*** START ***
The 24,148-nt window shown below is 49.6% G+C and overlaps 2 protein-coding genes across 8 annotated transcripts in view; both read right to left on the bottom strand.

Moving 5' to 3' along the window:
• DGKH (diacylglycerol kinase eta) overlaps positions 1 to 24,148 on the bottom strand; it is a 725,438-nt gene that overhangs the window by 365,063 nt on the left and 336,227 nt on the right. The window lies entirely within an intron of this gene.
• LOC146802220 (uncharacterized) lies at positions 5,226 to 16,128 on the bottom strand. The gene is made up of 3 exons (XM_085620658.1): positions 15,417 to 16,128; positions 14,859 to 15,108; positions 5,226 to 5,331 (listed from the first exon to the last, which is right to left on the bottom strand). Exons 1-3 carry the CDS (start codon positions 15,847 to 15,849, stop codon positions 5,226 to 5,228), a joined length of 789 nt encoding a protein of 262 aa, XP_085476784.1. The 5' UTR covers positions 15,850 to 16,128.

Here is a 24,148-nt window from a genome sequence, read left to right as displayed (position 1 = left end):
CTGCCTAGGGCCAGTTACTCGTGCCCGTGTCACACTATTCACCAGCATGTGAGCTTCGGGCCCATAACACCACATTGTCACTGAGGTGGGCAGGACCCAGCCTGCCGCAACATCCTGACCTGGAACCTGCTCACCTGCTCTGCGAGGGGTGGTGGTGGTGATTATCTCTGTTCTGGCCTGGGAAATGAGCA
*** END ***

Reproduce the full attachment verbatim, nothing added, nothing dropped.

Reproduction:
The 24,148-nt window shown below is 49.6% G+C and overlaps 2 protein-coding genes across 8 annotated transcripts in view; both read right to left on the bottom strand.

Moving 5' to 3' along the window:
• DGKH (diacylglycerol kinase eta) overlaps positions 1 to 24,148 on the bottom strand; it is a 725,438-nt gene that overhangs the window by 365,063 nt on the left and 336,227 nt on the right. The window lies entirely within an intron of this gene.
• LOC146802220 (uncharacterized) lies at positions 5,226 to 16,128 on the bottom strand. The gene is made up of 3 exons (XM_085620658.1): positions 15,417 to 16,128; positions 14,859 to 15,108; positions 5,226 to 5,331 (listed from the first exon to the last, which is right to left on the bottom strand). Exons 1-3 carry the CDS (start codon positions 15,847 to 15,849, stop codon positions 5,226 to 5,228), a joined length of 789 nt encoding a protein of 262 aa, XP_085476784.1. The 5' UTR covers positions 15,850 to 16,128.

Here is a 24,148-nt window from a genome sequence, read left to right as displayed (position 1 = left end):
CTGCCTAGGGCCAGTTACTCGTGCCCGTGTCACACTATTCACCAGCATGTGAGCTTCGGGCCCATAACACCACATTGTCACTGAGGTGGGCAGGACCCAGCCTGCCGCAACATCCTGACCTGGAACCTGCTCACCTGCTCTGCGAGGGGTGGTGGTGGTGATTATCTCTGTTCTGGCCTGGGAAATGAGCA